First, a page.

(A Facebook Post.)
We just dropped Evelyn off at Camp Midicha, which is a week-long summer camp for kids with Type 1 Diabetes. Needless to say, I am experiencing a strange mixture of emotions.
In one sense I’m terrified. And why? Because no one knows the particulars of her disease like her parents—not her doctors or her friends. Not even her siblings have it wrangled like we do. We know her numbers, and we know her physical cues. But we’ll be offline for a week—unplugged from her care while others do the tending. In a way, this teeters at the edge of nightmarish.
In another sense, I’m so happy for her. In fact, she was sitting on my lap while we waited to register and she leaned in and asked, “So, everyone here has Type 1?”
“They sure do, honey,” I replied, kissing her cheek. “All of them. Even most of the counselors.”
She gave a sigh. “I’m not alone,” was her priceless reply.
That’s right, you’re not. You’re going to meet so many other kids who are fighting this monster just like you. And although it’ll be lurking there in the midst of the camp, you’re all going to have so much fun, it’ll be like a collective punch to the fiend’s face.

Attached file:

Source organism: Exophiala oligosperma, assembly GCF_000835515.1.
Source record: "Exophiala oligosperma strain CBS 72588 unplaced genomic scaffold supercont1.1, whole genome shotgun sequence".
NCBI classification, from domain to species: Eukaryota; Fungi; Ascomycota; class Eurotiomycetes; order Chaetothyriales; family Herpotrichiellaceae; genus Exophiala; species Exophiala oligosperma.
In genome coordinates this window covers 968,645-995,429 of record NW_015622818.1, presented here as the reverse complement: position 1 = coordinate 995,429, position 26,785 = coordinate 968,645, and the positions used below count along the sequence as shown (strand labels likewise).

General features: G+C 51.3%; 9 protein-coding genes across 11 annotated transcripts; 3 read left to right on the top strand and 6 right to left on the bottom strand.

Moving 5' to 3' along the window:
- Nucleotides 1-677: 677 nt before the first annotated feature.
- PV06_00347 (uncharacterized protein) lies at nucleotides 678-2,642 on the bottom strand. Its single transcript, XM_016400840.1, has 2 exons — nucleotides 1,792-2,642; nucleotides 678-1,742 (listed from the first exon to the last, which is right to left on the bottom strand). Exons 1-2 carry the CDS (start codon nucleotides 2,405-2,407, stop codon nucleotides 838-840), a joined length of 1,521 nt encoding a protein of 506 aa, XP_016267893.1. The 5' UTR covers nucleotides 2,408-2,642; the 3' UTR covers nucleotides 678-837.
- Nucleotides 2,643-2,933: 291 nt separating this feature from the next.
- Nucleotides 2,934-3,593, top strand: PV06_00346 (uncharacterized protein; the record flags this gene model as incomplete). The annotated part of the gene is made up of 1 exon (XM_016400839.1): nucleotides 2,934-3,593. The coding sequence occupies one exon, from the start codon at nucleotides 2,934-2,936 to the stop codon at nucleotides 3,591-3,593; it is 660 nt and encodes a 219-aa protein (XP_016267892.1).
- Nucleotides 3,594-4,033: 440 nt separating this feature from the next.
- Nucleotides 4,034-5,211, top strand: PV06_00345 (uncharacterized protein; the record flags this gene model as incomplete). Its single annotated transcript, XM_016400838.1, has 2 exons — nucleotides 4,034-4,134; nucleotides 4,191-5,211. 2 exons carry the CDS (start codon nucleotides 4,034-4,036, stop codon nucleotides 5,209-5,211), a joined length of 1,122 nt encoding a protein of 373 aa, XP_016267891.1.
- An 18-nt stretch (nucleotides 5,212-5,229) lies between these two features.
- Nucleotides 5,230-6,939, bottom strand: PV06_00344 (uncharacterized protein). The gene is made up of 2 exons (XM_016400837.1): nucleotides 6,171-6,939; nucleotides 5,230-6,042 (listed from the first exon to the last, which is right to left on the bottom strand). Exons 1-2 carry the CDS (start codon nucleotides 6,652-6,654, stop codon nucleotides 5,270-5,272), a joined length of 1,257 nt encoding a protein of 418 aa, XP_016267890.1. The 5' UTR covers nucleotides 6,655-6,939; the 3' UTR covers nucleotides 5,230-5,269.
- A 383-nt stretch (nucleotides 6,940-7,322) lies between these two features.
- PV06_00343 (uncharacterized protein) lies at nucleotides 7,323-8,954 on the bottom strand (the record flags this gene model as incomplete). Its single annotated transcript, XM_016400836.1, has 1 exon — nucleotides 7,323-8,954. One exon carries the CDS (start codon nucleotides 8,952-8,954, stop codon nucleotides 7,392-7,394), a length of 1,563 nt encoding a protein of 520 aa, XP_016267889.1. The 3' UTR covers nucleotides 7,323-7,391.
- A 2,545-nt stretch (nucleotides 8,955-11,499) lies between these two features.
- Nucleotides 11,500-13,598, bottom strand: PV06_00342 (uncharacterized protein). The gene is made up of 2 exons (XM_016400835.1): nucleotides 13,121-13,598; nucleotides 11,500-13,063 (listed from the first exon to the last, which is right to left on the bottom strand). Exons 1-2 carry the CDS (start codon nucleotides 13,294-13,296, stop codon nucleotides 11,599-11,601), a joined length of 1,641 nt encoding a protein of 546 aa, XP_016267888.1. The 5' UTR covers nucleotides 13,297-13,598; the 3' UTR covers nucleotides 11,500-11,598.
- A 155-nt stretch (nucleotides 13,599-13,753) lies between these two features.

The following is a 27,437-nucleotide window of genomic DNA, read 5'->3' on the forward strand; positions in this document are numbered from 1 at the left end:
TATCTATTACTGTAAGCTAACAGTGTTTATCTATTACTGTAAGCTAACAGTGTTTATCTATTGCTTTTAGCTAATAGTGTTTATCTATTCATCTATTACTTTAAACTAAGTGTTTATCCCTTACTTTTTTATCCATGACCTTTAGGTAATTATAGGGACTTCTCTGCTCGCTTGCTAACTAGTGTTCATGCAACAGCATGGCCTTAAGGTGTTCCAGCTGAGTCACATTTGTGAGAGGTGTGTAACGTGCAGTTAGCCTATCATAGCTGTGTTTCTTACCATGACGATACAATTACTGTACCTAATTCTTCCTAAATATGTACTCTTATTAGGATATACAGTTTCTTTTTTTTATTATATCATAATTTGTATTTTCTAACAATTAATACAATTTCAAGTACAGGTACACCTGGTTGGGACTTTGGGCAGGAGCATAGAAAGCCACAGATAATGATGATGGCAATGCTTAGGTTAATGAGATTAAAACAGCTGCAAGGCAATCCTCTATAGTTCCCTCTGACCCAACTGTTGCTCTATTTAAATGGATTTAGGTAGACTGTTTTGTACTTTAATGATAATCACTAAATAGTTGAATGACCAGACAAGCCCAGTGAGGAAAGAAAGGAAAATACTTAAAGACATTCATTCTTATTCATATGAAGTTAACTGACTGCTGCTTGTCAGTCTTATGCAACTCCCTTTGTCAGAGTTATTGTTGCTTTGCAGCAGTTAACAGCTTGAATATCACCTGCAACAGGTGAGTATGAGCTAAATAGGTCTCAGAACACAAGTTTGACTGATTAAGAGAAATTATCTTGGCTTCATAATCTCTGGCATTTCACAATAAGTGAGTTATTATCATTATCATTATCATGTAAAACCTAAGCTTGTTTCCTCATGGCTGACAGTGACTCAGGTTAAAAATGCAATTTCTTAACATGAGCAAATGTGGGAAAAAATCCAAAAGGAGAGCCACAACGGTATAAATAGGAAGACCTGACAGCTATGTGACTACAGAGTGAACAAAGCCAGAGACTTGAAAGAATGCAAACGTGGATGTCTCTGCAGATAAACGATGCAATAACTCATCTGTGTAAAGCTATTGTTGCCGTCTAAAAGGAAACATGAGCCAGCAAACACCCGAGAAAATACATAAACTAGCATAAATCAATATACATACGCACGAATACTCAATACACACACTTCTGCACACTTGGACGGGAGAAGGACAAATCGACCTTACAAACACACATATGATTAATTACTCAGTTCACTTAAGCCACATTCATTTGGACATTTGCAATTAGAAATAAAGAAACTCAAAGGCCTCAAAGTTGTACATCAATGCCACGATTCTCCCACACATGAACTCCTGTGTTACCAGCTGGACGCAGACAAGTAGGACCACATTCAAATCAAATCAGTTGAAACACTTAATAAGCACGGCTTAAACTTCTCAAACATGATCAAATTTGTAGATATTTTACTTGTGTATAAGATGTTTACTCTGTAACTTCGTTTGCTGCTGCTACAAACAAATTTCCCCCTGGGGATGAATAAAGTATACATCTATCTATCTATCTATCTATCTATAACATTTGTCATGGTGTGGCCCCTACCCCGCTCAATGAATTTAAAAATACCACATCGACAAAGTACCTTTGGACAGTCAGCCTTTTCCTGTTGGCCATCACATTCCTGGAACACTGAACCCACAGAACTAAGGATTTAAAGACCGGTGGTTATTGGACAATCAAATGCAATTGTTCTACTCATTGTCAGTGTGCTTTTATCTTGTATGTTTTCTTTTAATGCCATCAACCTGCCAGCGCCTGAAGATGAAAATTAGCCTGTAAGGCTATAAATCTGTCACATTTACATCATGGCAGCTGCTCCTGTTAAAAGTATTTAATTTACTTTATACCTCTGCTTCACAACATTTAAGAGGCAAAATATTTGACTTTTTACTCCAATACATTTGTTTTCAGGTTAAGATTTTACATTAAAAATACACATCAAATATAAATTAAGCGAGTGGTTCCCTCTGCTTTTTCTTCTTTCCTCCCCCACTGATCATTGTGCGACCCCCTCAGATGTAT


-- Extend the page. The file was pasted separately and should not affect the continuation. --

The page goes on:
Lastly, I feel guilty. Why? Because as I said in the beginning of this little jaunt, Jennifer and I are now completely unplugged from the scene. In a sense, we get a break from the constancy of our daughter’s care. But I don’t want a break. She doesn’t get a break, and so I don’t want a break. It’s with her day and night, and so I want it to be with me day and night. I want to carry as much of the load for her as I can. With that, there’s guilt.
In the end, I know the experience will be a wonderful one for her. She’s going to make a lot of friends and she’s going to learn so much about how the other kids wrestle through it all, too. Who knows? Maybe by the time she gets home she’ll finally be convinced by a cabin mate that she really should try an insulin pump. Either way, I know the Lord will bless and keep her in His loving care. And when she comes home, we’ll be here to scoop her up, hear all of her wonderful stories, and then continue on together from where we left off, knowing that one day, in the realms of heaven, this stupid disease will be a thing of the past.
But again, until then, we’re in this together and we’ll keep going.